14 Jun The Lake of Beauty
A poem by Edward Carpenter (1844-1929), the socialist utopian, poet and “LGBT” activist, from his Whitman-esque Towards Democracy (1883).
Let your mind be quiet, realising the beauty of the world,
and the immense, the boundless treasures that it holds in store.
All that you have within you, all that your heart desires,
all that your Nature so specially fits you for –
that or the counterpart of it waits embedded in the great Whole, for you.
It will surely come to you. Yet equally surely not one moment before its appointed time will it come.
All your crying and fever and reaching out of
hands will make no difference.
Therefore do not begin that game at all.
Do not recklessly spill the waters of your mind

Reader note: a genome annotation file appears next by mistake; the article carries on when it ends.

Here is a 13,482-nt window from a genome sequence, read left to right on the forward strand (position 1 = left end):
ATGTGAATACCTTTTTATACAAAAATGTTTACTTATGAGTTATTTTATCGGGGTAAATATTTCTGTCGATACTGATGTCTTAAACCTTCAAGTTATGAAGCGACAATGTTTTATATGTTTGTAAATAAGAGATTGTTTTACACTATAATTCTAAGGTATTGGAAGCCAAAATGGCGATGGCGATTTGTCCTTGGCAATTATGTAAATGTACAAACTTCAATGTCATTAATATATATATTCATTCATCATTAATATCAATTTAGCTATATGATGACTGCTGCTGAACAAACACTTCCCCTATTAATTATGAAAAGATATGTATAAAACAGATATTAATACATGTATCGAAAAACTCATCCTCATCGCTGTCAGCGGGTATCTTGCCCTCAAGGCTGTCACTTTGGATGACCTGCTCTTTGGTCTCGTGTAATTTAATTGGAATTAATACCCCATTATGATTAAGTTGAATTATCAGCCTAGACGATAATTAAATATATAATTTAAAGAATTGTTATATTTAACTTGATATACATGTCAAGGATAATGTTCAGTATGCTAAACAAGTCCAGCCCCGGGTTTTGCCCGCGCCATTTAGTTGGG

in this direction and in that,
lest you become like a spring lost and dissipated in the desert.
But draw them together into a little compass, and hold them still, so still;
And let them become clear, so clear – so limpid, so mirror-like;
at last the mountains and the sky shall glass themselves in peaceful beauty,
and the antelope shall descend to drink and to gaze at her reflected image,
and the lion to quench his thirst,
and Love herself shall come and bend over and catch her own likeness in you.